IMF shaves global forecast for growth, again | News | DW | 09.07.2013
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IMF shaves global forecast for growth, again

The International Monetary Fund has cut its global forecast for growth. The predictions, it said, came on the back of a slowdown in the world’s emerging nations and poor economic performance in the eurozone.

The Washington-based IMF said on Tuesday it was trimming its forecast for the fifth time since early last year.

The organization reduced its projected growth for 2014 to 3.1 percent, from a forecast of 3.3 percent published in April this year.

"The world economy remains in a three-speed mode," said Olivier Blanchard, the IMF's chief economist. "Emerging markets are still growing rapidly. The US recovery is steady, but much of Europe continues to struggle."

Growth estimates have fallen in every prediction that the fund has made since April 2012. The organization had predicted then that the world economy would expand by as much as 4.1 percent this year.

The fund also lowered its forecast for 2014 to 3.8 percent, an amendment from its earlier prediction of 4 percent expansion.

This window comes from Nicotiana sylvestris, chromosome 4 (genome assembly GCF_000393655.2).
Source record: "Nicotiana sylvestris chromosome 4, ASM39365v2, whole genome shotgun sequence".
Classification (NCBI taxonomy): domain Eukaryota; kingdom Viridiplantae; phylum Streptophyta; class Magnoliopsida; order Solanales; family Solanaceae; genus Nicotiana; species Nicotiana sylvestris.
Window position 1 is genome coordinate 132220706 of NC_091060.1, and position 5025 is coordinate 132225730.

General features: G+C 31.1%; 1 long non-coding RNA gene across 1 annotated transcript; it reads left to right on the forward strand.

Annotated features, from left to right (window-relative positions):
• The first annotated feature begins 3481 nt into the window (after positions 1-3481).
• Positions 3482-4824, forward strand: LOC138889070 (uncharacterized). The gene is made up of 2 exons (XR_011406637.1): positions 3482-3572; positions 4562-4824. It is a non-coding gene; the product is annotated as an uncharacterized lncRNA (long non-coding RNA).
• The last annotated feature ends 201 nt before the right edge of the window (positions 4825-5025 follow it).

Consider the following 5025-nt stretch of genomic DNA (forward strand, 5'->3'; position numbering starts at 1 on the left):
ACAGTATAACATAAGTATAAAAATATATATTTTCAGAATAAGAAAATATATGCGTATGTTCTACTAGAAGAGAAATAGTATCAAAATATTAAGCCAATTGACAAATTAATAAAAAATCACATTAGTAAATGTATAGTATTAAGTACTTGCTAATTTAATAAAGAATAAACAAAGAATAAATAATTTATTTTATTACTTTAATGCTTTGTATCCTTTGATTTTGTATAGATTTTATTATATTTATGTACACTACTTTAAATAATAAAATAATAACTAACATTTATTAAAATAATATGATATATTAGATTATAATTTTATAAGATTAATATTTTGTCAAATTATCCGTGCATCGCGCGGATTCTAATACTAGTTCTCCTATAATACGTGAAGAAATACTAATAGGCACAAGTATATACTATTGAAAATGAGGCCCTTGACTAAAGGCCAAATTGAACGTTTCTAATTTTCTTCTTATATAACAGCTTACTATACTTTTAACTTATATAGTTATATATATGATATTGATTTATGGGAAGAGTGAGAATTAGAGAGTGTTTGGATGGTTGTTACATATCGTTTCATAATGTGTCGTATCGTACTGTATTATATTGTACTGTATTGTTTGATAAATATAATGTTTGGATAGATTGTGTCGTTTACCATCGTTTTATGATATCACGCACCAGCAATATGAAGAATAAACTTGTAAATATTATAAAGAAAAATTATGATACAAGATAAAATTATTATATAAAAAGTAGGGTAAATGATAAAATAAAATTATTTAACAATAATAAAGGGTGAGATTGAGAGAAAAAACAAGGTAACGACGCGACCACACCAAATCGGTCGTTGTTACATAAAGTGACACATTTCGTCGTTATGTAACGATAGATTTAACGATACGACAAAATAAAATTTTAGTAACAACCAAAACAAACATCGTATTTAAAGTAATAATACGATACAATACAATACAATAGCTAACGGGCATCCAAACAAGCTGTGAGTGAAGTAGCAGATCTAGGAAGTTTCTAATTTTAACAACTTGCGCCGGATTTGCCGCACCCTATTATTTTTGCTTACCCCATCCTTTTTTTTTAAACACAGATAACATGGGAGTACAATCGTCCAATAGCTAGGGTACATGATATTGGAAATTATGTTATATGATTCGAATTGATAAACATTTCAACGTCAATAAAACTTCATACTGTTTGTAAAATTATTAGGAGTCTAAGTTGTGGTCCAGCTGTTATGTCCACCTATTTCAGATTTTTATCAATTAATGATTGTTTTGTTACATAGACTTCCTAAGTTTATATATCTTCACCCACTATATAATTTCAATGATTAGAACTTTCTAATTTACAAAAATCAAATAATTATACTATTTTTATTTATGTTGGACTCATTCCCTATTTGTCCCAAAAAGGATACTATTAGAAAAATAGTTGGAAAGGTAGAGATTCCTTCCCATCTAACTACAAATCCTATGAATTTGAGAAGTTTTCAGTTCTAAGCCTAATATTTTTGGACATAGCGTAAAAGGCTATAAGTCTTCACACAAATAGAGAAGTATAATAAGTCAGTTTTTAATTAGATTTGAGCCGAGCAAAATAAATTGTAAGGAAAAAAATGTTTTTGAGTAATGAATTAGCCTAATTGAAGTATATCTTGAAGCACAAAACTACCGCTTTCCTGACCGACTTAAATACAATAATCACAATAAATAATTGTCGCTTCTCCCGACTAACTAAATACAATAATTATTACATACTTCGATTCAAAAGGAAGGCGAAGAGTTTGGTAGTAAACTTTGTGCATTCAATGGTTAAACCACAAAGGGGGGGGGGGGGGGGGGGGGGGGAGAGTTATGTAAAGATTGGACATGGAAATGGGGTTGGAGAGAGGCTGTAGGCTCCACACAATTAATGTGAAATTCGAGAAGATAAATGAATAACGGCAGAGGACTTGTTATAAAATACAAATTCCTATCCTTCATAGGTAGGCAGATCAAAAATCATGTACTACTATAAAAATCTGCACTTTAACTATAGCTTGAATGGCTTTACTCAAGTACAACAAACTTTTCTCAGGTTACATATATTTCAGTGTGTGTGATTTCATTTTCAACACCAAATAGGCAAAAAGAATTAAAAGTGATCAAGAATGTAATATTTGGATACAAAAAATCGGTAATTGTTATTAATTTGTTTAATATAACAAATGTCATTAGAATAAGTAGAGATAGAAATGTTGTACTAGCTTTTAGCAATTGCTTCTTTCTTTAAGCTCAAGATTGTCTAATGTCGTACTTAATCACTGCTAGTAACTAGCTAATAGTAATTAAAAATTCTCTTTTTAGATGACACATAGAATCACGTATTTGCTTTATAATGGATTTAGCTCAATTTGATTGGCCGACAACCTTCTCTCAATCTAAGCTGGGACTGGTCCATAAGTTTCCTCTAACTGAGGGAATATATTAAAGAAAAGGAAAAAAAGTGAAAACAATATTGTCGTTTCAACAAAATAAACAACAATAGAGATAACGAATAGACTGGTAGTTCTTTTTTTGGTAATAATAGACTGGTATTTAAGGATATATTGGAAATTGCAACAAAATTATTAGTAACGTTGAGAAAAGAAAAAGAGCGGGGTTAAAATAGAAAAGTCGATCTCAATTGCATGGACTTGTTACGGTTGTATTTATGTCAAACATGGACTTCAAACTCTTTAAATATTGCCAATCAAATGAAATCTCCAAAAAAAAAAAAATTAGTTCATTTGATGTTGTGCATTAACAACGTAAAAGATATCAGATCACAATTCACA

BRICS face obstacles to progress

In its update of the World Economic Outlook report - entitled "Growing Pains" - the IMF said emerging markets, seen as the engine of global growth, had added to the subdued outlook despite appearing relatively healthy compared with other parts of the world.

The fund cuts its combined growth prediction for Brazil, Russia, India, China and South Africa - known as the BRICS - to 5 percent. China was seen as particularly problematic, with too little investment and consumption at present.

"After years of strong growth, the BRICS are beginning to run into speed bumps," said Blanchard. "This has an important implication: that growth in emerging markets will remain high, but maybe substantially lower than it was before the crisis."

The IMF said it expected the eurozone to remain in recession this year, with the currency bloc's economy contracting 0.6 by percent. A slight recovery, with expansion of just under 1 percent, was predicted for next year.

rc/jm (AP, Reuters)